Con­cepts dom­i­nate cin­ema

Kapi-Mana News - - FEATURE -

#7 Ely­sium

The low­down: In the year 2159, when the very wealthy live on a man-made space sta­tion while the rest of the pop­u­la­tion re­sides on a ru­ined Earth, Matt Da­mon’s Max takes on a mis­sion that could bring equal­ity to the po­larised worlds.

The hoopla: Ja­son Bourne in out­erspace! And then some. Di­rec­tor Neill Blomkamp had a break­out success with District 9, which tack­led alien in­va­sion from a fresh an­gle, and with more brain than brawn. There’s high hopes for this high-con­cept ad­ven­ture.

The rub: Sci­ence- fic­tion is al­ways a dicey game, just look at how dull the sim­i­larly- themed To­tal Re­call re­make turned out. But Blomkamp and Da­mon aren’t likely to screw this up.

ETA: Au­gust. #6 The Master The low­down: A naval veteran, played by Joaquin Phoenix, ar­rives home from World War II unset­tled and un­cer­tain of his fu­ture, un­til he is tan­talised by The Cause and its charis­matic leader, played by Philip Sey­mour Hoff­man.

The hoopla: Any new pic­ture from Paul Thomas An­der­son ( There Will Be Blood, Mag­no­lia, Boo­gie Nights) is an event, and this study of 1950s Amer­ica through the eyes of a Hem­ing­wayesque wan­derer and an in­dus­tri­al­ist is no dif­fer­ent.

The rub: Re­views have been mixed, some put off by the lack of a clear state­ment, and its am­bigu­ous com­ment on scien­tol­ogy – which the cult is sup­pos­edly mod­elled on.

ETA: Jan­uary 17. #5 Man of Steel The low­down: Su­per­man gets the re­boot treat­ment. Brit Henry Cav­ill dons the ‘‘S’’ in what is ex­pected to be a weight­ier, more grounded de­pic­tion of what it would mean to have a su­per­pow­ered be­ing in our midst.

The hoopla: Can Zack Sny­der ( Watch­men, 300) do for Su­per­man what Christo­pher Nolan did for Bat­man? It’s ar­guably the big­gest ques­tion mark hang­ing over movies for 2013.

Hav­ing Nolan pro­duce and as­sist with the story doesn’t hurt, nor does a cast in­clud­ing Amy Adams as Lois Lane and Rus­sell Crowe as Jor-El.

The rub: Can Sny­der really han­dle this? Watch­men would sug­gest ‘‘hell yes’’, but he got it so, so wrong on his last movie, the brain­dead, story- starved Suck­er­punch.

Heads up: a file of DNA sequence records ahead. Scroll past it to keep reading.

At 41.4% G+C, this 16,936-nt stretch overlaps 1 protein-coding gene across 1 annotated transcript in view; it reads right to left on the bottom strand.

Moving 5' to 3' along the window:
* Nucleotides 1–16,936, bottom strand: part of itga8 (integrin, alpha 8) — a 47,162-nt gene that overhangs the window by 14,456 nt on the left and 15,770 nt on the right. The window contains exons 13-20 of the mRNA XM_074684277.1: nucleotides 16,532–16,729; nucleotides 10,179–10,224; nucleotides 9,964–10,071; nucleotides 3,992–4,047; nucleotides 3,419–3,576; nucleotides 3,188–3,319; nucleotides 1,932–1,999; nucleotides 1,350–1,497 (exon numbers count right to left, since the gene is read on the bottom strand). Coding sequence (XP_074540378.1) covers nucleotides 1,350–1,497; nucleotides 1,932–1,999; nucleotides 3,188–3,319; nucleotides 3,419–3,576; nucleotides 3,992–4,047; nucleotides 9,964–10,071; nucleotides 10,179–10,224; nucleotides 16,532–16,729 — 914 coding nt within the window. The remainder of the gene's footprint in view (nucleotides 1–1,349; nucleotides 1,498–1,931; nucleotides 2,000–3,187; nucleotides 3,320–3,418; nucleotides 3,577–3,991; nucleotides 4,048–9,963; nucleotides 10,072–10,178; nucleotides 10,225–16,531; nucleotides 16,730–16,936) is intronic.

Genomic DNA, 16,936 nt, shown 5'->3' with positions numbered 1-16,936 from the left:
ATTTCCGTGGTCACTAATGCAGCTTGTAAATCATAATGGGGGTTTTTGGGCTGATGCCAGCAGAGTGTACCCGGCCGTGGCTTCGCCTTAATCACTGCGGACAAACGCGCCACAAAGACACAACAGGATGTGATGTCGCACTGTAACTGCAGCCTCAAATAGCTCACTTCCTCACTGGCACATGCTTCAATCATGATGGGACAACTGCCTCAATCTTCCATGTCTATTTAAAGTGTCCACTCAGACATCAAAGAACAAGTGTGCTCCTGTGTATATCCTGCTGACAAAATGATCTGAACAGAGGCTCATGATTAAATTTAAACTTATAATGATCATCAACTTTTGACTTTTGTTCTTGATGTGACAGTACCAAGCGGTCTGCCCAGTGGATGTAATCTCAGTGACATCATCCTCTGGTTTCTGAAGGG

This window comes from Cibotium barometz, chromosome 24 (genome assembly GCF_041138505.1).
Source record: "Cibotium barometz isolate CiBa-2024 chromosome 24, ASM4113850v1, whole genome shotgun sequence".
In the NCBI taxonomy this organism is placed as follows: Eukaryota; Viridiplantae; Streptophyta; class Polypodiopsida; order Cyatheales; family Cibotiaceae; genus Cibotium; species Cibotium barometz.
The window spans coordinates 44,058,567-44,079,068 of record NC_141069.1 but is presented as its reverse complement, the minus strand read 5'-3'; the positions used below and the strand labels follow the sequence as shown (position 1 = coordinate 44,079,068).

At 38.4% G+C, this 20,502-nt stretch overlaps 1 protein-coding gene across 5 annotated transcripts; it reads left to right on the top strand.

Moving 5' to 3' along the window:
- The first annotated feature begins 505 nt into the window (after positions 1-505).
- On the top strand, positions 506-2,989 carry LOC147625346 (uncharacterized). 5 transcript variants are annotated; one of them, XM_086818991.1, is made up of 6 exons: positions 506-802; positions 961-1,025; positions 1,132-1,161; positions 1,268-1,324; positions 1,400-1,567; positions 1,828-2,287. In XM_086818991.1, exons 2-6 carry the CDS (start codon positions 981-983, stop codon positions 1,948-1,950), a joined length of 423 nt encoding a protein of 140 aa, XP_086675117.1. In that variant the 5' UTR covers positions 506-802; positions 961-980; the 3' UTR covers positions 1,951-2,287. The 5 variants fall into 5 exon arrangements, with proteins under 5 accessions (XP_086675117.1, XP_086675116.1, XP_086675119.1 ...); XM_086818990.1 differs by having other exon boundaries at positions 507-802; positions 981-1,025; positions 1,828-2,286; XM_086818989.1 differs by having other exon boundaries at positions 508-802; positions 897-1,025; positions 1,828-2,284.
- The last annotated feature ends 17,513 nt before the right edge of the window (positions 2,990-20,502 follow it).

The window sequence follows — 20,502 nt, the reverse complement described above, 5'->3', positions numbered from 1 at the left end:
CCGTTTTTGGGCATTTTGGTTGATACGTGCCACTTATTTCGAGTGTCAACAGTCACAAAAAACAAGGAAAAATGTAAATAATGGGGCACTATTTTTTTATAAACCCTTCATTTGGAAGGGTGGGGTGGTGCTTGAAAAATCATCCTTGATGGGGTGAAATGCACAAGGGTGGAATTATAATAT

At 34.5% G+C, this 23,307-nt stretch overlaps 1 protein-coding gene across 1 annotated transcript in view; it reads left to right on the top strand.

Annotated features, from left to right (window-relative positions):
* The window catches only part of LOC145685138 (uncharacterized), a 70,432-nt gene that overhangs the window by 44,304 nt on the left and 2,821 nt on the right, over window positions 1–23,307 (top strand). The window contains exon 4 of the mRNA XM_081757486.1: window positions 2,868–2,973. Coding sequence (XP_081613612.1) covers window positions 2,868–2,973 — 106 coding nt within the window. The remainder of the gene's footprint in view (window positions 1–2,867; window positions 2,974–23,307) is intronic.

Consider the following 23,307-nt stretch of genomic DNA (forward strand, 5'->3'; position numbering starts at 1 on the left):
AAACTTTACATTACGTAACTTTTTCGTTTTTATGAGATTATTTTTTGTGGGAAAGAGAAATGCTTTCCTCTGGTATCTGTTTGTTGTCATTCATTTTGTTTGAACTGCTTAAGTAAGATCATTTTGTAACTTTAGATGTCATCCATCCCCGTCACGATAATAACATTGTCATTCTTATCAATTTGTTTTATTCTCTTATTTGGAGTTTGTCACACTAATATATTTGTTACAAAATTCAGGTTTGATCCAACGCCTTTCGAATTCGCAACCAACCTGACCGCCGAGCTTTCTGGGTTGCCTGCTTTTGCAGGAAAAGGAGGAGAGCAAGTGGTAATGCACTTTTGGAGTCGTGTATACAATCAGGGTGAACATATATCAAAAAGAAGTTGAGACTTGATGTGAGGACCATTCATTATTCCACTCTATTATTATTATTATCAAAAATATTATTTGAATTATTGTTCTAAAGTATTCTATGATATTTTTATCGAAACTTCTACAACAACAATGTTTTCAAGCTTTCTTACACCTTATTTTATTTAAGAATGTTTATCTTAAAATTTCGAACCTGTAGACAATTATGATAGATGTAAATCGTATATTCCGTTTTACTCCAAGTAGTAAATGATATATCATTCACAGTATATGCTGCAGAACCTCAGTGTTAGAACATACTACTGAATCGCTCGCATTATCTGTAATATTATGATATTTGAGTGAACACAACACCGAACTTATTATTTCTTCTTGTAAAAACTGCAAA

ETA: June 27. #4 Lin­coln

The low­down: Steven Spiel­berg’s long-awaited po­lit­i­cal study of The Great Eman­ci­pa­tor, played by Daniel Day-Lewis. It fo­cuses on Hon­est Abe circa 1865 and his dilemma of be­ing in a po­si­tion to try and end slav­ery or end The Civil War – but he can’t do both.

The hoopla:

Spiel­berg, DayLewis, an Amer­i­can icon – this one was Os­car-bait the sec­ond it was an­nounced. State- side re­sponse has been rap­tur­ous, though it was al­ways go­ing to be. Day-Lewis’ per­for­mance looks like an­other scorcher and the sup­port­ing cast is from the top shelf.

The rub: Spiel­berg has as many misses as hits th­ese days, but this looks rock solid.

Only risk is it gets too en­am­oured with its sub­ject and the characters start chant­ing ‘‘USA! USA!’’.

ETA: Jan­uary 31. #3 Zero Dark Thirty The low­down: For a decade, an elite team of in­tel­li­gence and mil­i­tary op­er­a­tives, work­ing in se­cret, de­voted them­selves to a sin­gle goal: to find and elim­i­nate Osama bin Laden. Zero Dark Thirty chron­i­cles his­tory’s great­est man­hunt, from the Os­car- win­ning team who made The Hurt Locker, star­ring Joel Edger­ton, Jes­sica Chas­tain, Mark Strong and Kyle Chan­dler.

The hoopla: If The Hurt Locker con­nec­tions aren’t enough to arouse in­ter­est, then the plau­dits should. Kathryn Bigelow’s pic­ture topped the Na­tional Board of Re­view’s list for 2012, has a Rot­ten To­ma­toes’ rat­ing at 100 per cent ‘‘fresh’’, and is at short odds to win her an­other Os­car.

The rub: A fair bit of con­tro­versy over the frank de­pic­tion of tor­ture, which ap­par­ently wasn’t used by the US in their pur­suit of bin Laden. ETA: Jan­uary 31. #2 Be­fore Mid­night The low­down: A con­tin­u­a­tion of Be­fore Sun­rise and Be­fore Sun­set, chat- heavy ro­mances star­ring Ethan Hawke as cyn­i­cal Amer­i­can Jesse and Julie Delpy as French ro­man­tic Ce­line, who are now in their 40s. This time they cross paths – or per­haps are al­ready an item – in Greece.

The hoopla: If Be­fore Sun­rise isn’t the most ro­man­tic movie since Casablanca, then Be­fore Sun­set is. Richard Lin­klater’s per­fect pair of brief en­coun­ters de­served a third – and per­haps fi­nal – act, and we may fi­nally know if Jesse missed his plane at the end of Be­fore Sun­set.

The rub: The real-time, im­prov style of Be­fore Sun­set was a bit gabby for some au­di­ences, and it’s un­known whether Be­fore Mid­night re­peats the style. ETA: Mid year. #1 The Wolf of Wall Street The low­down: Based on the best­selling mem­oir of high-fly­ing 1990s stock­bro­ker-cum-crim­i­nal Jor­dan Belfort, The Wolf of Wall Street will trace his rise and fall; the money, the drugs, the women – all un­der the mas­ter­ful guid­ance of Martin Scors­ese. Leonardo DiCaprio plays Belfort.

The hoopla: Scors­ese is back where he be­longs, New York City, and will no doubt of­fer a fas­ci­nat­ing char­ac­ter study and an in­dus­try con­stantly em­broiled in cor­rup­tion and ac­cused of self­ser­vice. Former The So­pra­nos scribe Ter­ence Win­ter has writ­ten the screen­play, and Jonah Hill, Jon Favreau and Matthew McConaughey co-star.

The rub: The premise and story arc does sound a lit­tle like a white- col­lar Good­fel­las, and is there any­thing more to say about Wall St ex­cess and im­moral­ity that Wall Street, Mar­gin Call and Amer­i­can Psy­cho haven’t cov­ered al­ready?

ETA: End of year.

Re­booted: Harry Cav­ill is touted to be a Su­per­man for our times in Man of Steel.

Blow the house down: Leonardo DiCaprio has money on his mind in Martin Scors­ese’s The Wolf of Wall Street.

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